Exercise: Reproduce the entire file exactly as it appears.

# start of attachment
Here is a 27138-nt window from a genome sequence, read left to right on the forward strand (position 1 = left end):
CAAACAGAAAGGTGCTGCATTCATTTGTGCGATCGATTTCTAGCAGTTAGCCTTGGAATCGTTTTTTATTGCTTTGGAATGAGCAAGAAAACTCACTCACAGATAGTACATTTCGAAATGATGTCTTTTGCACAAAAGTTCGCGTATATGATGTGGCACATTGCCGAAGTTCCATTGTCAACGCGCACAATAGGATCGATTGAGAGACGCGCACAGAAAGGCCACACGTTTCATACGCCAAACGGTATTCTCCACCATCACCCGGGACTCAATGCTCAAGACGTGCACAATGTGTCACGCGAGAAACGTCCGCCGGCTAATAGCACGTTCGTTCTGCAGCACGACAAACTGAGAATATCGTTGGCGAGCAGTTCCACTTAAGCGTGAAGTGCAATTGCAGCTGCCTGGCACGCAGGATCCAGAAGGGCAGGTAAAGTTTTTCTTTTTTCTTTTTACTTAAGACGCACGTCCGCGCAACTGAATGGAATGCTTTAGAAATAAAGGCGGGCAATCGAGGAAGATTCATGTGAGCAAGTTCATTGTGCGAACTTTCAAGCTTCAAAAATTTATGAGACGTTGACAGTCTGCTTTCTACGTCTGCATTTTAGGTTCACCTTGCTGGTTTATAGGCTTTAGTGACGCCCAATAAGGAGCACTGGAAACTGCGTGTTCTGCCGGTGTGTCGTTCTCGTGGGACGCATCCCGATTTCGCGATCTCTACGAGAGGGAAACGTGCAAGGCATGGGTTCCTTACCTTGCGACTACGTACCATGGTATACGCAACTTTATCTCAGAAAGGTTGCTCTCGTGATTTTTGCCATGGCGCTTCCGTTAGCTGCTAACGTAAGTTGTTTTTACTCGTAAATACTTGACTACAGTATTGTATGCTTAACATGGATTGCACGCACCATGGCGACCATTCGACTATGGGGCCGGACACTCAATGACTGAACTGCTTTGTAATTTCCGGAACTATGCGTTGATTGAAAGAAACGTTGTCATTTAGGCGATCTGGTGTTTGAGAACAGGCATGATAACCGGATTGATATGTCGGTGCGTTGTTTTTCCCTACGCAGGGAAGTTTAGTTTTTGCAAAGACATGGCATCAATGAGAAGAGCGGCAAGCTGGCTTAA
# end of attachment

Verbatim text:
Here is a 27138-nt window from a genome sequence, read left to right on the forward strand (position 1 = left end):
CAAACAGAAAGGTGCTGCATTCATTTGTGCGATCGATTTCTAGCAGTTAGCCTTGGAATCGTTTTTTATTGCTTTGGAATGAGCAAGAAAACTCACTCACAGATAGTACATTTCGAAATGATGTCTTTTGCACAAAAGTTCGCGTATATGATGTGGCACATTGCCGAAGTTCCATTGTCAACGCGCACAATAGGATCGATTGAGAGACGCGCACAGAAAGGCCACACGTTTCATACGCCAAACGGTATTCTCCACCATCACCCGGGACTCAATGCTCAAGACGTGCACAATGTGTCACGCGAGAAACGTCCGCCGGCTAATAGCACGTTCGTTCTGCAGCACGACAAACTGAGAATATCGTTGGCGAGCAGTTCCACTTAAGCGTGAAGTGCAATTGCAGCTGCCTGGCACGCAGGATCCAGAAGGGCAGGTAAAGTTTTTCTTTTTTCTTTTTACTTAAGACGCACGTCCGCGCAACTGAATGGAATGCTTTAGAAATAAAGGCGGGCAATCGAGGAAGATTCATGTGAGCAAGTTCATTGTGCGAACTTTCAAGCTTCAAAAATTTATGAGACGTTGACAGTCTGCTTTCTACGTCTGCATTTTAGGTTCACCTTGCTGGTTTATAGGCTTTAGTGACGCCCAATAAGGAGCACTGGAAACTGCGTGTTCTGCCGGTGTGTCGTTCTCGTGGGACGCATCCCGATTTCGCGATCTCTACGAGAGGGAAACGTGCAAGGCATGGGTTCCTTACCTTGCGACTACGTACCATGGTATACGCAACTTTATCTCAGAAAGGTTGCTCTCGTGATTTTTGCCATGGCGCTTCCGTTAGCTGCTAACGTAAGTTGTTTTTACTCGTAAATACTTGACTACAGTATTGTATGCTTAACATGGATTGCACGCACCATGGCGACCATTCGACTATGGGGCCGGACACTCAATGACTGAACTGCTTTGTAATTTCCGGAACTATGCGTTGATTGAAAGAAACGTTGTCATTTAGGCGATCTGGTGTTTGAGAACAGGCATGATAACCGGATTGATATGTCGGTGCGTTGTTTTTCCCTACGCAGGGAAGTTTAGTTTTTGCAAAGACATGGCATCAATGAGAAGAGCGGCAAGCTGGCTTAA